It's clearly fraud, it should be punished, it might actually be punished, whatever damage was done has already been done.
posted by jellicle at 8:17 AM on October 20, 2006

I referenced the Crash of '29 because it was caused by widespread corrupt practices (I think) on the part of those playing the stock market.

I think this is a HIGHLY simplistic view of an extremely complex event. There was nothing illegal about the lending practices of banks at the time that allowed common people to overextend themselves in the frenzy to get on the bubble bandwagon. It may have been short-sighted or even amoral, but it wasn't illegal.
posted by spicynuts at 8:32 AM on October 20, 2006

I don't agree with this logic. It's more on par with forging a powerball ticket with last week's winning numbers. It's a fraudulent document.

While the document is certainly fraudulent I wouldn't use the forged lottery ticket analogy.

Stock options can be awarded at any price the company pleases. If HugeCompanyCorp wants to give Joe Exec options in June at January prices they can do that, as long as they disclose it.

But giving options at a lower than current market price causes the tax to shoot way up, which is why all this illegal shit is going on.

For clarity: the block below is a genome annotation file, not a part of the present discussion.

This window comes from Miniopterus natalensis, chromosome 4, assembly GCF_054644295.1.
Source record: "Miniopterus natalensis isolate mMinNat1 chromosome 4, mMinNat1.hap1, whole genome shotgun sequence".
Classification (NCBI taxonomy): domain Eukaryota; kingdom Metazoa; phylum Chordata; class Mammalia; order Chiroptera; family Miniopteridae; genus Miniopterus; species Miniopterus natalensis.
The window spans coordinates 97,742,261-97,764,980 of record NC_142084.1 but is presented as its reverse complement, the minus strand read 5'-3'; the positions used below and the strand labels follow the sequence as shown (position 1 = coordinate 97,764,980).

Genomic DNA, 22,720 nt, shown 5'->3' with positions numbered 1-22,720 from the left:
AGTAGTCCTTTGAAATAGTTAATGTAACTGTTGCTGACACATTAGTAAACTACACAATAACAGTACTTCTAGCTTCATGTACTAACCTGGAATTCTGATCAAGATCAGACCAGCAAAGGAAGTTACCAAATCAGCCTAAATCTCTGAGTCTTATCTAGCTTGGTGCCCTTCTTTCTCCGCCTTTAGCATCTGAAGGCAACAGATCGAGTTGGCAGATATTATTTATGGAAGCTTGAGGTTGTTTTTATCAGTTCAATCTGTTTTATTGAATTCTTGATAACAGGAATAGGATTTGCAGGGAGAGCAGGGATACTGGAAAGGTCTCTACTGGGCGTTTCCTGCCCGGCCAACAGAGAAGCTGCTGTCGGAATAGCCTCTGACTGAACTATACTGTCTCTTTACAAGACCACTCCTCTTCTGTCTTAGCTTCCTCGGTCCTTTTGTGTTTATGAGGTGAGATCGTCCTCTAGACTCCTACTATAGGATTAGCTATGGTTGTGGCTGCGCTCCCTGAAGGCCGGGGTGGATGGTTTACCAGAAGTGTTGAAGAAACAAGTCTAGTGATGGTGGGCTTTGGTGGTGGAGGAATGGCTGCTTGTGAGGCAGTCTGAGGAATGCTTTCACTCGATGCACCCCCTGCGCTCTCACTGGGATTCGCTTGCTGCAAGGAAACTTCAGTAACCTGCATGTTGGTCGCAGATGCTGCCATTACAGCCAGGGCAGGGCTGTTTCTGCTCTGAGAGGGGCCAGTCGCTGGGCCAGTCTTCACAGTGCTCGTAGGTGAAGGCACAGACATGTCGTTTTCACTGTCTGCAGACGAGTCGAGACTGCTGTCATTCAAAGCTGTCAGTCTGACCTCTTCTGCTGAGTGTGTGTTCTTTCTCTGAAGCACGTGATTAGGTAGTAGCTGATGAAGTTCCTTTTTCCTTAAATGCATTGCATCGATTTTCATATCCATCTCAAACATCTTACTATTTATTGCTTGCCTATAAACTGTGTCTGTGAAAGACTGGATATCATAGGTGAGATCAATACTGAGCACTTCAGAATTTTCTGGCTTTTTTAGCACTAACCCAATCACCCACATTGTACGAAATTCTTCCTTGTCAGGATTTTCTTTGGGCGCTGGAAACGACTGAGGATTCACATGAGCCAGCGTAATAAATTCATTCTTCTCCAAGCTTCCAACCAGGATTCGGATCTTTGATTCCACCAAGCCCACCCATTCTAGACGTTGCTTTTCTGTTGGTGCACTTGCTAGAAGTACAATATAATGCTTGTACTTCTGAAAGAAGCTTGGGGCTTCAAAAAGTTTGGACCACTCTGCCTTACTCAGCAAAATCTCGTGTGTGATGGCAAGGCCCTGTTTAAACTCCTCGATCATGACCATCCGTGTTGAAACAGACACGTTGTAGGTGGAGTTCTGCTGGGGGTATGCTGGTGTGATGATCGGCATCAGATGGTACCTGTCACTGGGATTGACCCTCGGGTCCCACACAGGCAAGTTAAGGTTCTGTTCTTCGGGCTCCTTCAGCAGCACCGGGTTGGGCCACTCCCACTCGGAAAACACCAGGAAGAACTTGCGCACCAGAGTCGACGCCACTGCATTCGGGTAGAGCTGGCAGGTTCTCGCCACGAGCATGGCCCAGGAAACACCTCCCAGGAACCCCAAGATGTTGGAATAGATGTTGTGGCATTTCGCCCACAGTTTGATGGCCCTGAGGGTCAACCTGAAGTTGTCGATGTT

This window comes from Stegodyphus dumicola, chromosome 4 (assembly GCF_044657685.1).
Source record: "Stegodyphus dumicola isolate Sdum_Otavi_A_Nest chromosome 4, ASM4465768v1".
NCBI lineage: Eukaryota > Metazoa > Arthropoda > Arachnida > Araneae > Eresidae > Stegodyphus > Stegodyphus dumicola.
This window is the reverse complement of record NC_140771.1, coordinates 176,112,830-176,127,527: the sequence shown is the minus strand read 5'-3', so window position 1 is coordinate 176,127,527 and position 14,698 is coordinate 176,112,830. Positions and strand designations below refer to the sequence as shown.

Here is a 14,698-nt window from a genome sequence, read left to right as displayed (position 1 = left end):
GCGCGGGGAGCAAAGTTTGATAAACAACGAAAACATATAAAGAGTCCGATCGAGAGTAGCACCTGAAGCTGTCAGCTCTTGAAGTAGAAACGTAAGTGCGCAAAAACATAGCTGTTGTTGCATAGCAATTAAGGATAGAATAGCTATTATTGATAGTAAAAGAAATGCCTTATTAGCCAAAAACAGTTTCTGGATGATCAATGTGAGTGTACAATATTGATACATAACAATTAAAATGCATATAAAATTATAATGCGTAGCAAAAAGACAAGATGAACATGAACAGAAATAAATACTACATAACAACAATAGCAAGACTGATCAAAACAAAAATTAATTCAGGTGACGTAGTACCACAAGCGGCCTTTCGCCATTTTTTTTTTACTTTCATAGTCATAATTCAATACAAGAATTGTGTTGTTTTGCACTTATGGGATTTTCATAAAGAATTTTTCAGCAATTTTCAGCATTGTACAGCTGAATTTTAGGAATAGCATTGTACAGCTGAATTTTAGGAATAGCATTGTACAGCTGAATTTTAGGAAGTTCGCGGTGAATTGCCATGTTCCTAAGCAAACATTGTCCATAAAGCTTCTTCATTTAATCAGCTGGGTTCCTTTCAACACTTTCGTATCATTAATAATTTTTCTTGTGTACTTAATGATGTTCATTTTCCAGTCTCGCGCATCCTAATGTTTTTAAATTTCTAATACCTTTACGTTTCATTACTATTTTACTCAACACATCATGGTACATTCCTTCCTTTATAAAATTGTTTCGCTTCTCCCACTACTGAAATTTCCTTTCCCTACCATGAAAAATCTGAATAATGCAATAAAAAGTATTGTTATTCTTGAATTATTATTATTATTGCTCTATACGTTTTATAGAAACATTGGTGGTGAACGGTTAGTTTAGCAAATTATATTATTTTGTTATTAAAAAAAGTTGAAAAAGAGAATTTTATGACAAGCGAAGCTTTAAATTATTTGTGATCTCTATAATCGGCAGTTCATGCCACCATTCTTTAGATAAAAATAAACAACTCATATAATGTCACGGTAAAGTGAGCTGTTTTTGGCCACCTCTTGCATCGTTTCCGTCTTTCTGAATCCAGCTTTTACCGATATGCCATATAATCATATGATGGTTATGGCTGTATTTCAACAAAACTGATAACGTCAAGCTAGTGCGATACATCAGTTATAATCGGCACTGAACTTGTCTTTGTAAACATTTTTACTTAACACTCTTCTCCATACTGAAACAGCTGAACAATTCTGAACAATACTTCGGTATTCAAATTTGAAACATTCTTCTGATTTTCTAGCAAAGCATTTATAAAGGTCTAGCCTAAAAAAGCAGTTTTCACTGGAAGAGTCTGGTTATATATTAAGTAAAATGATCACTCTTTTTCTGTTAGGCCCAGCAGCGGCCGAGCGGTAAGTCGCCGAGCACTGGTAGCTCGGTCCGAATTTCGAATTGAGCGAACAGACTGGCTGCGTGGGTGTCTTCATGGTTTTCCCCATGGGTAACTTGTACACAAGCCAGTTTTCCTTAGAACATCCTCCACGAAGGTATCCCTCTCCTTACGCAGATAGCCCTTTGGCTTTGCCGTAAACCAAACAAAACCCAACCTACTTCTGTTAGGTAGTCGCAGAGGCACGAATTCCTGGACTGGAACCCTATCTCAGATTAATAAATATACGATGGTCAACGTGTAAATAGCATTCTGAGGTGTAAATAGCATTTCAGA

posted by sideshow at 8:49 AM on October 20, 2006

In many cases, the backdating was about helping valuable employees receive additional compensation (so that they didn't leave the company for greener and better paying pastures) with Uncle Sam paying the bill (in the form of a reduced tax burden) rather than the company. In other words: this "scandal" (read:witch hunt) will have almost no effect on the average stockholder. For an informed summary of the situation, see Dealbreaker's coverage.
posted by gd779 at 11:44 AM on October 20, 2006

i dont think this options thing is a big deal.

in fact, i'm starting to wonder if this sudden SEC zeal is somewhat politically motivated. most companies involved in this are high-tech companies based in california, and these companies are more often than not democratic-leaning. at the very least they are more progressive than most old-school companies.